Children between 3 and 5 years of age are more interested in gender differences and sexual-related issues in accordance with the psychosexual developmental period. In this period, girls are more fond of fathers, and boys can be more fond of mothers. They can behave like touching the mother and observing their differences. At this age, the child identifies with the parent of his gender. They may want to sleep between them. All of this is part of normal development.
Fears: We encounter more specific fears in children at certain ages. Especially in the age of 3-4, dark, monster, creature out of the cabinet, such as fears are often encountered. This may lead to refusal to sleep alone in children. The task for the mother or caregiver is to help the child to fall asleep. Approaches such as reading fairy tales, singing a lullaby, caressing her hair and putting a favorite toy in her room give the child a feeling of comfort and safety.
An increase in fears is observed again after 6 years of age. Children's stories, movies, etc. too much influence. Because abstract thought is not fully developed, the fears of death, etc. Fears such as children may raise anxiety of separation from parents. A satisfactory explanation should be made and a reassuring attitude should not be given in a language that children will understand about their concerns. Ex. a wrong answer to a question that the child asks about death, such as “death is falling asleep and not waking up eme, does not want to sleep in the child, adhesion to the mother, etc. such as may have adverse consequences.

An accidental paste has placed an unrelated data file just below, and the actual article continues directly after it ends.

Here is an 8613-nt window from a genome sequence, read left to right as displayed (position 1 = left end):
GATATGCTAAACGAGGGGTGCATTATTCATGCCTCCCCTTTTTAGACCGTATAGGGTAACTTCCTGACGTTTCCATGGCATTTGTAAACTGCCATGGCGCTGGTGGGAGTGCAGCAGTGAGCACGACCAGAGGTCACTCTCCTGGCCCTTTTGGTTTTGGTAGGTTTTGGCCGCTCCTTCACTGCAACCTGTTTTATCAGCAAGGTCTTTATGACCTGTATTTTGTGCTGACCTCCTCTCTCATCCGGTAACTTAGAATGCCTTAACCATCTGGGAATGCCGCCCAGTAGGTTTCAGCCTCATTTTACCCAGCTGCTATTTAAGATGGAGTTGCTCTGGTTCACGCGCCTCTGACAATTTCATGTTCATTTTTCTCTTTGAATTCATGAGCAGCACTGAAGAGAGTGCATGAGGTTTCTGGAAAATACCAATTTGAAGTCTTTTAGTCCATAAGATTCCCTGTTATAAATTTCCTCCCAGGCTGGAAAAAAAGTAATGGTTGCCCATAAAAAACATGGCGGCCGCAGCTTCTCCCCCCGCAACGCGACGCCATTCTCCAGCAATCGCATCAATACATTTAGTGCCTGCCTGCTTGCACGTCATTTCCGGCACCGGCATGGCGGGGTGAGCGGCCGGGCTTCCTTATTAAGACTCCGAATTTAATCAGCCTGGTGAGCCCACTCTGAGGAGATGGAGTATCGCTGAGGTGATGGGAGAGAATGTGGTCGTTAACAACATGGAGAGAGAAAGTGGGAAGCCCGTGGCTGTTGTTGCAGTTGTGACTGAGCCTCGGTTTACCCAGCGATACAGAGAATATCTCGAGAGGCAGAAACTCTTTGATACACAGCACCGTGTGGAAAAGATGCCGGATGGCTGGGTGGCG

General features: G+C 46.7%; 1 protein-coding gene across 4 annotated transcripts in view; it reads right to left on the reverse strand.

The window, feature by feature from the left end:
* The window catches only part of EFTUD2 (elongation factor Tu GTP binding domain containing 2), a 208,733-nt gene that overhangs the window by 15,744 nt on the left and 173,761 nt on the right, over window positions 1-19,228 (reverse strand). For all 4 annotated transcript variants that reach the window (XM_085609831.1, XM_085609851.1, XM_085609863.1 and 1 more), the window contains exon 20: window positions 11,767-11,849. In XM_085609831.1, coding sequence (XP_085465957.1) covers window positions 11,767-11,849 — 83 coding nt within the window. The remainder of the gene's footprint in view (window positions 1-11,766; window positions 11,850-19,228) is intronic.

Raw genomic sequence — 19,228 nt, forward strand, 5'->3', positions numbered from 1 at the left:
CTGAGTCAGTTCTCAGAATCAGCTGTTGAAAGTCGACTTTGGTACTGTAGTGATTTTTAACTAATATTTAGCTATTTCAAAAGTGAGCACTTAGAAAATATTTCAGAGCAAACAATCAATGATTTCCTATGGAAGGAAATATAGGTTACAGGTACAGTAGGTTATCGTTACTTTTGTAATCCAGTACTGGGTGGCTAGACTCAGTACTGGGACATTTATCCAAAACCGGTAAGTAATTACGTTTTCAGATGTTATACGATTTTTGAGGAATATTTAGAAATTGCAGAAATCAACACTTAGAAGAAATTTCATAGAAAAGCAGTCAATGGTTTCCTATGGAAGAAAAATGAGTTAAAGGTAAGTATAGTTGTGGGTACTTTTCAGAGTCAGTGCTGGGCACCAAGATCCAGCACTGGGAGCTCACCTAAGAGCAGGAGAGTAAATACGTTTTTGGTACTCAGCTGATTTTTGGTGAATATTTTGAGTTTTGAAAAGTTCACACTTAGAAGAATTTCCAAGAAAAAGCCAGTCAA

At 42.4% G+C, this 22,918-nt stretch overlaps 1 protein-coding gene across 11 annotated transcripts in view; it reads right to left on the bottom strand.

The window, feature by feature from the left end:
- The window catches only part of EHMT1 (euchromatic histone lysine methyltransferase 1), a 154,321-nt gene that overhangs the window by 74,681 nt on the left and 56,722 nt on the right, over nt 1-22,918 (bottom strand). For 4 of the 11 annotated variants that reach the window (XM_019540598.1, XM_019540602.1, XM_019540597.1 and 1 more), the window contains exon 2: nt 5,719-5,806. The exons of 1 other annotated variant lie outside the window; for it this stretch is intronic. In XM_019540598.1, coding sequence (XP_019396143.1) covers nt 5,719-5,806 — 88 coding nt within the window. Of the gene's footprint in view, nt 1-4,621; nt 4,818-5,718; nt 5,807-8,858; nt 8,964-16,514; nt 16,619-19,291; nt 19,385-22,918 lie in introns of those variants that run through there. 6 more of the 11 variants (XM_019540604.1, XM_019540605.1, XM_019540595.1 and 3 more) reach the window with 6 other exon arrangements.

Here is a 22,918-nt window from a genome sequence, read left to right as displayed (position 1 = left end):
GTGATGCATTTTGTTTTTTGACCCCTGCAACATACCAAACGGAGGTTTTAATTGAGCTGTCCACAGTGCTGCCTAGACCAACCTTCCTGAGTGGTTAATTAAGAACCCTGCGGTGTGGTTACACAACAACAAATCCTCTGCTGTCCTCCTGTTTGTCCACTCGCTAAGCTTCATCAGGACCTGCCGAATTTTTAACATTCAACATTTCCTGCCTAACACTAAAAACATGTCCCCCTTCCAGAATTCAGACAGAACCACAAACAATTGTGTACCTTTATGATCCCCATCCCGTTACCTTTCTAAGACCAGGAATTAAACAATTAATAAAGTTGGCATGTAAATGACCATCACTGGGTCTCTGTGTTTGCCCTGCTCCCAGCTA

Often, such fears are considered to be part of normal development and tend to improve spontaneously and with correct approaches, without additional support, if not impairing the child's quality of life.
Every new situation that children encounter in their lives, such as the birth of a sibling, relocation, divorce of the parents, deaths, day-care or schooling, is just as worrying as in adults. In such cases, children have gained the ability to sleep alone, toilet skills, etc. may exhibit behavior less than the age, changes in sleep appetite, finger sucking and nail eating behavior. In such processes, such behaviors of the child should be understood, patient should be treated according to the difficulty of the process and the child should be encouraged to re-exhibit his old skills. Family members should not refrain from receiving expert support, especially in situations that create serious stress for both the parent and the child.
Parents' attitude errors:
We are more concerned with the problem of not being able to sleep alone in the children of anxious, anxious and overprotective protective parents. Here, the mother exhibits an attitude that is dependent on the child, and the behavior and the child model this behavior of the mother in the same way. It is known that children who have frequent respiratory infections, allergies, or other health problems are not often separated from their mothers since their childhood, and this behavior reinforces the dependence between mother and child, even in good faith, and adversely affects the individualization and confidence development of the child. In addition, it can be seen that these children often have difficulty in starting daycare and school, and they may experience serious separation anxiety.
Another attitude mistake made by parents is to trigger children's fears without realizing it. The mistake made here is that children who refuse to sleep are often intimidated.
Another erroneous parental attitude is often exhibited by divorced or working parents. In both cases, parents feel that they do not have enough time and attention to their children or that they cannot spend quality time together, so they lay their children with some kind of guilt and thus prevent the individualization of the child without realizing it.
Parents should know that if they come home with the child in the evening for a few hours, or if they are a divorced couple, spending the weekend together will be enough to provide the child with the love, care and confidence they need.